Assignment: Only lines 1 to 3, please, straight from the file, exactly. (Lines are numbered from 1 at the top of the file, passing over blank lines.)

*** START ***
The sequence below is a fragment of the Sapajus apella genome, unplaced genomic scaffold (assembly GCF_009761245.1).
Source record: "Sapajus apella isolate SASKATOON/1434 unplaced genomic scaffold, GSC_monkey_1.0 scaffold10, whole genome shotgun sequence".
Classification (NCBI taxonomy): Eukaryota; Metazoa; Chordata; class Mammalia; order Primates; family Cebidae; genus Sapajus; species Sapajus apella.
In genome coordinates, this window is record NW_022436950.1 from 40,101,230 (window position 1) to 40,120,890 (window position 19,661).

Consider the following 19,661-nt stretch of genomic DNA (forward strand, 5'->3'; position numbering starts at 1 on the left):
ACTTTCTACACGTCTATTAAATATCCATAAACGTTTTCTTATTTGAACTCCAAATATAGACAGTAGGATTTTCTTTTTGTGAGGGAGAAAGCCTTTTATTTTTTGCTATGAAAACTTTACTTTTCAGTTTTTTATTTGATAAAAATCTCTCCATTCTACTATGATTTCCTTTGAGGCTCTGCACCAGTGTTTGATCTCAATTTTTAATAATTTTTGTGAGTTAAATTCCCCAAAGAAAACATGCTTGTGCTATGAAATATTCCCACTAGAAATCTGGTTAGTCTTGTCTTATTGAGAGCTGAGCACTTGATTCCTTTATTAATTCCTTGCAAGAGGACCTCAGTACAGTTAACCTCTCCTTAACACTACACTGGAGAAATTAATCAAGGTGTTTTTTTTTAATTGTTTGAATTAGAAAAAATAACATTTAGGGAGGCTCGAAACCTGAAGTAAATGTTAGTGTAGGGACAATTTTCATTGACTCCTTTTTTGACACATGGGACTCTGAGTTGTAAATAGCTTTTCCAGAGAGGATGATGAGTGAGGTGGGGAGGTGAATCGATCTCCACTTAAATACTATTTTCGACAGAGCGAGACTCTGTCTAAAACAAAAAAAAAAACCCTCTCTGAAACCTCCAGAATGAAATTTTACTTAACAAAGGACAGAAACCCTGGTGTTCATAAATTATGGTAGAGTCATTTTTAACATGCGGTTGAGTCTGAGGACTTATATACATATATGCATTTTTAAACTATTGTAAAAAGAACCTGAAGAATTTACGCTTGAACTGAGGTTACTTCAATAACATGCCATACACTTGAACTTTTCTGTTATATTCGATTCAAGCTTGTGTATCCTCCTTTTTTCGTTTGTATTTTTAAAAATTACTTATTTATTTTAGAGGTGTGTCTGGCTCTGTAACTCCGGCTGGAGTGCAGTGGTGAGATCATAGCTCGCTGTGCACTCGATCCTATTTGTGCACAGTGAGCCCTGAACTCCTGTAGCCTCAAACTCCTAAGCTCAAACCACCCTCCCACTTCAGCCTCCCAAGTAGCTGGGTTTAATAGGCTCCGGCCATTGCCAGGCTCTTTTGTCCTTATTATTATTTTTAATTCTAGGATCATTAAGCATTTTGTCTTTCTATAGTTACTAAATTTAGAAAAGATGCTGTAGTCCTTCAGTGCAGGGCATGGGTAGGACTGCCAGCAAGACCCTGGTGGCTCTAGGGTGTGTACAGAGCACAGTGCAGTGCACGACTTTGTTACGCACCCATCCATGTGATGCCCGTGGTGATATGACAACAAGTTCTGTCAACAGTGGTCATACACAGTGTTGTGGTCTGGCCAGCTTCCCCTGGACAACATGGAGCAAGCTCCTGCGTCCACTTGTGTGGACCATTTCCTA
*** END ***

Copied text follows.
The sequence below is a fragment of the Sapajus apella genome, unplaced genomic scaffold (assembly GCF_009761245.1).
Source record: "Sapajus apella isolate SASKATOON/1434 unplaced genomic scaffold, GSC_monkey_1.0 scaffold10, whole genome shotgun sequence".
Classification (NCBI taxonomy): Eukaryota; Metazoa; Chordata; class Mammalia; order Primates; family Cebidae; genus Sapajus; species Sapajus apella.